5 Reasons You Can’t Get Out Of Debt
Nobody’s perfect when it comes to money. We all have bad habits, and we’ve all made bad decisions every once in a while. If you’re reading this article, you’ve probably ended up with debt, whether through decisions you’ve made or through issues out of your control. Nevertheless, here you are, facing the endless cycle of debt with no way to get out.
We’ve listed some of the most common reasons you can’t get out of debt below. If any of them sound familiar, we’ve also provided solutions to help you break the cycle of debt and get back in the black with just a little bit of effort and dedication.
1. You don’t have a plan.
You want to get out of debt, but you don’t make a plan. What happens? You stay in debt with little chance of ever escaping, because without a plan, the money you’re putting towards debt repayment isn’t working as hard for you as it should be, and it will take you ages, if ever, to get rid of your debt.
When you make a plan to beat your debt, you go beyond wishful thinking. “When you truly make the decision, it becomes real. You fully commit and develop a belief that ensures that it is not a matter of if you will achieve your goals; it is only a matter of when,” writes Austin Netzley, a contributor to Business Insider who paid off $81,000 of debt in under three years.
Solution: Make a debt-repayment plan you know you can stick to, and do it ASAP. Then, commit to it. Here’s a quick three-step plan you can follow right now:
- Know what you owe. Write down all your debt balances and their interest rates.
- Arrange them in order. You can do this by prioritizing the highest-interest debt first, or the smallest debt first. (For more on these methods, check out these strategies for paying off credit card debt.)
- Pay the minimums — except for your priority debt. Pay the minimums on all your debts — but throw all the extra money you can at your priority debt. Once that priority debt is paid off, focus on the next priority debt, and then the next, until they’re all cleared. Congratulations!
For a more in-depth guide to achieving your financial goals, you can consult our step-by-step guide here.
2. You don’t track your spending.
Remember Sha Nacino’s story of going debt-free? She got buried in debt because she wasn’t paying attention to her spending, instead swiping her cards until they were maxed out. If you don’t track your spending, you don’t know where your money is going, which means it’s hard to find extra money in your budget you can use for debt repayments.
Solution: Know where your money goes! “Tracking every penny you spend is the first step in developing both Financial Awareness and Personal Responsibility,” according to Adam Baker, founder of the website Man Vs. Debt.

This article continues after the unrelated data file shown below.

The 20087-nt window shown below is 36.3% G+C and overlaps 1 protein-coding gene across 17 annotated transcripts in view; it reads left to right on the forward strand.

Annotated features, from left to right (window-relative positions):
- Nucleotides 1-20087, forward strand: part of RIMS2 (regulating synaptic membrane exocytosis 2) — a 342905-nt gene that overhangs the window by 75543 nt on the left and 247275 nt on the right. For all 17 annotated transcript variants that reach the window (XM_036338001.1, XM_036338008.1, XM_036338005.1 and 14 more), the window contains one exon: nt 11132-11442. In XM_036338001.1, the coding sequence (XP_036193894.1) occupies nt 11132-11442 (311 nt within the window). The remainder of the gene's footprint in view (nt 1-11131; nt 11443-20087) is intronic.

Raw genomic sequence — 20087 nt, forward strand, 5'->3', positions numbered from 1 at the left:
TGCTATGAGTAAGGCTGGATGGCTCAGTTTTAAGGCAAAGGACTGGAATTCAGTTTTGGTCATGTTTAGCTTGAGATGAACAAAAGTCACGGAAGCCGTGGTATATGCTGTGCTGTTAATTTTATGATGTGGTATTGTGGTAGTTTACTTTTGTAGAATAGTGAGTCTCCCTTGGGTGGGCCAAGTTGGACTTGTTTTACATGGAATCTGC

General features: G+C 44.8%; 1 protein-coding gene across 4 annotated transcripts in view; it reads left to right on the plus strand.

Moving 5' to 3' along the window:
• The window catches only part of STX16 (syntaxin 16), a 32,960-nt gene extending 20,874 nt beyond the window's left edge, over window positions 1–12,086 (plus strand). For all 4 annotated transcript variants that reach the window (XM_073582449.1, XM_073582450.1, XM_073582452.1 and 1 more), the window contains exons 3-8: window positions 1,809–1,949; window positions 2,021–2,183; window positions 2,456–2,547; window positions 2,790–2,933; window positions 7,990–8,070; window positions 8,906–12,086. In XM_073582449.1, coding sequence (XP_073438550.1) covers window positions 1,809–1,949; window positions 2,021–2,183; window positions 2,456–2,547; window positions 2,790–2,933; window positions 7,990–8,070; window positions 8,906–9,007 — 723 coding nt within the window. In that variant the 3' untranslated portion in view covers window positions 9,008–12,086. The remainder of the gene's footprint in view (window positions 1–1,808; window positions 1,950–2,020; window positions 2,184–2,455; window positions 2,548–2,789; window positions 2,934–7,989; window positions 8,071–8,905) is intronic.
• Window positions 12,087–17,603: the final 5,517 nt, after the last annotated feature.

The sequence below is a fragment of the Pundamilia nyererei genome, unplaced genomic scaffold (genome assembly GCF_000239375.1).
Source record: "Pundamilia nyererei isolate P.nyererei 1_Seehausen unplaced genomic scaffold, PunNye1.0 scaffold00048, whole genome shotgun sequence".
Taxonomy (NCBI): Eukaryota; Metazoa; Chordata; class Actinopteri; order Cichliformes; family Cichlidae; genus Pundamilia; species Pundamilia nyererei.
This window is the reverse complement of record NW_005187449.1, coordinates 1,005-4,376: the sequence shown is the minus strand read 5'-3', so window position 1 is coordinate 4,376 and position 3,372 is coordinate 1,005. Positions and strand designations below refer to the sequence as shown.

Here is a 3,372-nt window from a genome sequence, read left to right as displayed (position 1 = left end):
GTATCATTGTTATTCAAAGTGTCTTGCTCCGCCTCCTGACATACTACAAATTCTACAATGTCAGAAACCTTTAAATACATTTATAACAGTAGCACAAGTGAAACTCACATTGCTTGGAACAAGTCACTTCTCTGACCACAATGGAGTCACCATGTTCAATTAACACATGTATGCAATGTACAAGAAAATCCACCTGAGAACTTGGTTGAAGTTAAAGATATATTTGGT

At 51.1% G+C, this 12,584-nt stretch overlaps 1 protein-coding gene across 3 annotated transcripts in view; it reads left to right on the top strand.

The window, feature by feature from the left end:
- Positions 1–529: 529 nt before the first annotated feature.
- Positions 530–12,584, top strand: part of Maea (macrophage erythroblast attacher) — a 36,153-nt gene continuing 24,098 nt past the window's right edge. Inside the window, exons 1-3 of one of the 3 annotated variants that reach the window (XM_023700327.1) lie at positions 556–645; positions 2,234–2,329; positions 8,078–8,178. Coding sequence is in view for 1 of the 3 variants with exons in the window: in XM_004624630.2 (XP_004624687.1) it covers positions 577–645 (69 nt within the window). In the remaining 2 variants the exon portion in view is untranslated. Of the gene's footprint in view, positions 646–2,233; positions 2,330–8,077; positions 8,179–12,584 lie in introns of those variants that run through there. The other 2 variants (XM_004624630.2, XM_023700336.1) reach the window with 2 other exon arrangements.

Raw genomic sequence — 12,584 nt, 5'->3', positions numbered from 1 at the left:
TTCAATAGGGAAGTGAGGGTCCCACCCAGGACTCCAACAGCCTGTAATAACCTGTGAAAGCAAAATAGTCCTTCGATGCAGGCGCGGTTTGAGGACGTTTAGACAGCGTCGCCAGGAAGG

Looking for easy ways to do this? Simply write down your expenses, maybe at the end of the day, or even throughout the day right as you’re spending, just make a note of it on your phone or through an app. If you want to take it to the next level, find a budgeting method that works for you.
3. You simply don’t have money to pay off your debt.
Sometimes, you get in over your head and end up owing more money than you can realistically afford to pay back. It could be because of wasteful spending, or something as innocuous as an emergency you didn’t see coming that meant you had to take out an emergency loan.
Whatever the reason, if your debt is significantly larger than your income, it can be very hard to make a dent in your debt, and you might get discouraged from paying it off. And depending on your employment or financial situation, it might seem impossible to find any extra money for debt repayments.
Solution: You need to get rid of your debt, but it doesn’t have to happen all at once. Focus on chipping away at it as much as you can. You can start by spending less, making more — or, even better, both. Find some everyday ways to save money with this guide. And/or earn more money to pay off your debts with by asking for a raise or taking on some side hustles for extra cash.
4. You keep waiting for “the right time”.
Do any of the following phrases sound familiar to you?:
- When I get that bonus, I’ll pay off my debts.
- I’ll make a budget after the summer.
- After these sales, I’ll stop shopping for good.
Procrastinating is a terrible habit, and all the more worse when it costs you money. When you keep making excuses, you keep yourself in debt.
Solution: Don’t wait for a mythical “perfect” time: the best time to start is right now. Make a plan and tackle your debt head-on as soon as you can. Once you take the first step towards getting your debt under control, the rest will follow and you’ll be well on your way — but you have to take that first step, which can be the hardest.
5. You don’t believe you can do it.
Maybe you’ve tried all the above, but you made a mistake and you gave up instantly. Don’t worry, it happens to the best of us. When you face your debt full-on, you might be intimidated by the sheer size of it and simply give up, going back to spending recklessly and sinking yourself further and further into debt.
Solution: You can do it! If the above steps are sending you into a tailspin of panic, take some time to breathe. Feel free to vent to someone about your problem. And then, remind yourself that you are stronger than your debts and that you can do it. Once you’ve got that out of the way, take a deep breath and face your finances with renewed vigor. You’ll be in a much better headspace to make a plan that will succeed.
Getting out of debt is a challenge many of us have faced, or still face. But with a little determination and effort, you can haul yourself out of the quicksand of debt and prepare for a life that’s more financially free. Doesn’t that sound worth all the hard work?